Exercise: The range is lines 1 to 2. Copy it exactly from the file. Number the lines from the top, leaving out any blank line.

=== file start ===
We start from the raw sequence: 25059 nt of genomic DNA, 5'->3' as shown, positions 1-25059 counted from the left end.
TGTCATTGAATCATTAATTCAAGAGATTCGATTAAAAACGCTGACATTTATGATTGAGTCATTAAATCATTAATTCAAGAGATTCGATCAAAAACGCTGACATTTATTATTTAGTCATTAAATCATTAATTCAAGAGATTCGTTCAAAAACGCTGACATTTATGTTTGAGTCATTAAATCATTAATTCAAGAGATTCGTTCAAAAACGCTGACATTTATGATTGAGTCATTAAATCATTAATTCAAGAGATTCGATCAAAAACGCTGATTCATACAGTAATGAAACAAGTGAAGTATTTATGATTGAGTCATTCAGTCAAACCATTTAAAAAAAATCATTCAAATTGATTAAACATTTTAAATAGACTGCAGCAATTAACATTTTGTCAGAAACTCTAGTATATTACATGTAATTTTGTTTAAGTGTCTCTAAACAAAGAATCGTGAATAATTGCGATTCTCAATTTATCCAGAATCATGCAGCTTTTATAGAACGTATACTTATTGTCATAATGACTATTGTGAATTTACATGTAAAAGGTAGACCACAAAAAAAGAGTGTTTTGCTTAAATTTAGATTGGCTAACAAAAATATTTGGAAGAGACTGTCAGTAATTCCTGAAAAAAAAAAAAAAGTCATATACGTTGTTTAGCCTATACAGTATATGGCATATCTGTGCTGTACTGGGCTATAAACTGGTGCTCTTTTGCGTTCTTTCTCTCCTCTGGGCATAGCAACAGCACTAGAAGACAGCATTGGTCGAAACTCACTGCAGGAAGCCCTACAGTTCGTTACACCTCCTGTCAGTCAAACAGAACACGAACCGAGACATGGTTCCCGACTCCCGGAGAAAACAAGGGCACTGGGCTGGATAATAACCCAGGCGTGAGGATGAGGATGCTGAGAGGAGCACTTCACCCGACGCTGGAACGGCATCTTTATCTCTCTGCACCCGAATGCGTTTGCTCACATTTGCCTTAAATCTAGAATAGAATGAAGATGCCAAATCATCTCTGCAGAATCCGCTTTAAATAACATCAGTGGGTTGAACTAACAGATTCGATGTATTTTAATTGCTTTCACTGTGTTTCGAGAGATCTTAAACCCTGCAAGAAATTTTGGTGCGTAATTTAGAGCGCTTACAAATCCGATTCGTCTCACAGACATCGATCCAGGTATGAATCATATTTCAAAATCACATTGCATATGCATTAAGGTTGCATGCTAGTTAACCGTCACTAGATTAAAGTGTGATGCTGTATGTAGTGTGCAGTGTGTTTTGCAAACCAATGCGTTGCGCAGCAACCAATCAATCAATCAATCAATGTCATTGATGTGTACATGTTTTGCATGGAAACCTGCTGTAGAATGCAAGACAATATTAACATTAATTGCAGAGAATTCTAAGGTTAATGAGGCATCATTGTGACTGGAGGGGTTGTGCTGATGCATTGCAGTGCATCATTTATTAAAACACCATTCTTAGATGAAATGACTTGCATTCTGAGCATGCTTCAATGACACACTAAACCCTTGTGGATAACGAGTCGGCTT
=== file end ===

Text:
We start from the raw sequence: 25059 nt of genomic DNA, 5'->3' as shown, positions 1-25059 counted from the left end.
TGTCATTGAATCATTAATTCAAGAGATTCGATTAAAAACGCTGACATTTATGATTGAGTCATTAAATCATTAATTCAAGAGATTCGATCAAAAACGCTGACATTTATTATTTAGTCATTAAATCATTAATTCAAGAGATTCGTTCAAAAACGCTGACATTTATGTTTGAGTCATTAAATCATTAATTCAAGAGATTCGTTCAAAAACGCTGACATTTATGATTGAGTCATTAAATCATTAATTCAAGAGATTCGATCAAAAACGCTGATTCATACAGTAATGAAACAAGTGAAGTATTTATGATTGAGTCATTCAGTCAAACCATTTAAAAAAAATCATTCAAATTGATTAAACATTTTAAATAGACTGCAGCAATTAACATTTTGTCAGAAACTCTAGTATATTACATGTAATTTTGTTTAAGTGTCTCTAAACAAAGAATCGTGAATAATTGCGATTCTCAATTTATCCAGAATCATGCAGCTTTTATAGAACGTATACTTATTGTCATAATGACTATTGTGAATTTACATGTAAAAGGTAGACCACAAAAAAAGAGTGTTTTGCTTAAATTTAGATTGGCTAACAAAAATATTTGGAAGAGACTGTCAGTAATTCCTGAAAAAAAAAAAAAAGTCATATACGTTGTTTAGCCTATACAGTATATGGCATATCTGTGCTGTACTGGGCTATAAACTGGTGCTCTTTTGCGTTCTTTCTCTCCTCTGGGCATAGCAACAGCACTAGAAGACAGCATTGGTCGAAACTCACTGCAGGAAGCCCTACAGTTCGTTACACCTCCTGTCAGTCAAACAGAACACGAACCGAGACATGGTTCCCGACTCCCGGAGAAAACAAGGGCACTGGGCTGGATAATAACCCAGGCGTGAGGATGAGGATGCTGAGAGGAGCACTTCACCCGACGCTGGAACGGCATCTTTATCTCTCTGCACCCGAATGCGTTTGCTCACATTTGCCTTAAATCTAGAATAGAATGAAGATGCCAAATCATCTCTGCAGAATCCGCTTTAAATAACATCAGTGGGTTGAACTAACAGATTCGATGTATTTTAATTGCTTTCACTGTGTTTCGAGAGATCTTAAACCCTGCAAGAAATTTTGGTGCGTAATTTAGAGCGCTTACAAATCCGATTCGTCTCACAGACATCGATCCAGGTATGAATCATATTTCAAAATCACATTGCATATGCATTAAGGTTGCATGCTAGTTAACCGTCACTAGATTAAAGTGTGATGCTGTATGTAGTGTGCAGTGTGTTTTGCAAACCAATGCGTTGCGCAGCAACCAATCAATCAATCAATCAATGTCATTGATGTGTACATGTTTTGCATGGAAACCTGCTGTAGAATGCAAGACAATATTAACATTAATTGCAGAGAATTCTAAGGTTAATGAGGCATCATTGTGACTGGAGGGGTTGTGCTGATGCATTGCAGTGCATCATTTATTAAAACACCATTCTTAGATGAAATGACTTGCATTCTGAGCATGCTTCAATGACACACTAAACCCTTGTGGATAACGAGTCGGCTT